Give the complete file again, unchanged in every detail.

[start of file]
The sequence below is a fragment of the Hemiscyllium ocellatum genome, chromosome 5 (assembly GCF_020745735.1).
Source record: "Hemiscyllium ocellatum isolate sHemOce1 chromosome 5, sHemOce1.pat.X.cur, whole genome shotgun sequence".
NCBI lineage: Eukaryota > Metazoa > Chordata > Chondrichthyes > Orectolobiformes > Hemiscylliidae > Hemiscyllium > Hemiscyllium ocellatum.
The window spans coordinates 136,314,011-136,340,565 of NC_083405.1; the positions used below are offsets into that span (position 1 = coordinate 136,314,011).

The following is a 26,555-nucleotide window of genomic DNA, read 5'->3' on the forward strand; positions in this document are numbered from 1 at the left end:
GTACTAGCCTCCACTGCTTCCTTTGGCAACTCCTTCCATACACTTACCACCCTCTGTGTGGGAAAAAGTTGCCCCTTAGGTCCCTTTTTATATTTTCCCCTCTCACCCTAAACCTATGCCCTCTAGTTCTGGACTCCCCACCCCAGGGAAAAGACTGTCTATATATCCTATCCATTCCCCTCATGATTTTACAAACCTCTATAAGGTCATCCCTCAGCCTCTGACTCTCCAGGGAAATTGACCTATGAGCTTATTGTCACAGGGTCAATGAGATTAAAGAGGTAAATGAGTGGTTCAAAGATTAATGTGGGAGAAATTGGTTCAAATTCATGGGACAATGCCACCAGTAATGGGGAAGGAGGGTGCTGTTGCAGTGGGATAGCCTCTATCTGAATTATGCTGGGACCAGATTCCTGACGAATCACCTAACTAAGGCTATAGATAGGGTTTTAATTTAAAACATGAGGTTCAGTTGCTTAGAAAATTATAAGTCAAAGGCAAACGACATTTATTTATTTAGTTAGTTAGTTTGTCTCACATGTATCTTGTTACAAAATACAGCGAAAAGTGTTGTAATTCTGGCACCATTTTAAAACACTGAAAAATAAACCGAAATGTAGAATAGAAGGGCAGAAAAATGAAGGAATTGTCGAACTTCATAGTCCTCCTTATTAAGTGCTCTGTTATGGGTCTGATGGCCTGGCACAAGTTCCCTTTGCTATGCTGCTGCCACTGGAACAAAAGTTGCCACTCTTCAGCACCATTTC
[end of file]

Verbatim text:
The sequence below is a fragment of the Hemiscyllium ocellatum genome, chromosome 5 (assembly GCF_020745735.1).
Source record: "Hemiscyllium ocellatum isolate sHemOce1 chromosome 5, sHemOce1.pat.X.cur, whole genome shotgun sequence".
NCBI lineage: Eukaryota > Metazoa > Chordata > Chondrichthyes > Orectolobiformes > Hemiscylliidae > Hemiscyllium > Hemiscyllium ocellatum.
The window spans coordinates 136,314,011-136,340,565 of NC_083405.1; the positions used below are offsets into that span (position 1 = coordinate 136,314,011).

The following is a 26,555-nucleotide window of genomic DNA, read 5'->3' on the forward strand; positions in this document are numbered from 1 at the left end:
GTACTAGCCTCCACTGCTTCCTTTGGCAACTCCTTCCATACACTTACCACCCTCTGTGTGGGAAAAAGTTGCCCCTTAGGTCCCTTTTTATATTTTCCCCTCTCACCCTAAACCTATGCCCTCTAGTTCTGGACTCCCCACCCCAGGGAAAAGACTGTCTATATATCCTATCCATTCCCCTCATGATTTTACAAACCTCTATAAGGTCATCCCTCAGCCTCTGACTCTCCAGGGAAATTGACCTATGAGCTTATTGTCACAGGGTCAATGAGATTAAAGAGGTAAATGAGTGGTTCAAAGATTAATGTGGGAGAAATTGGTTCAAATTCATGGGACAATGCCACCAGTAATGGGGAAGGAGGGTGCTGTTGCAGTGGGATAGCCTCTATCTGAATTATGCTGGGACCAGATTCCTGACGAATCACCTAACTAAGGCTATAGATAGGGTTTTAATTTAAAACATGAGGTTCAGTTGCTTAGAAAATTATAAGTCAAAGGCAAACGACATTTATTTATTTAGTTAGTTAGTTTGTCTCACATGTATCTTGTTACAAAATACAGCGAAAAGTGTTGTAATTCTGGCACCATTTTAAAACACTGAAAAATAAACCGAAATGTAGAATAGAAGGGCAGAAAAATGAAGGAATTGTCGAACTTCATAGTCCTCCTTATTAAGTGCTCTGTTATGGGTCTGATGGCCTGGCACAAGTTCCCTTTGCTATGCTGCTGCCACTGGAACAAAAGTTGCCACTCTTCAGCACCATTTC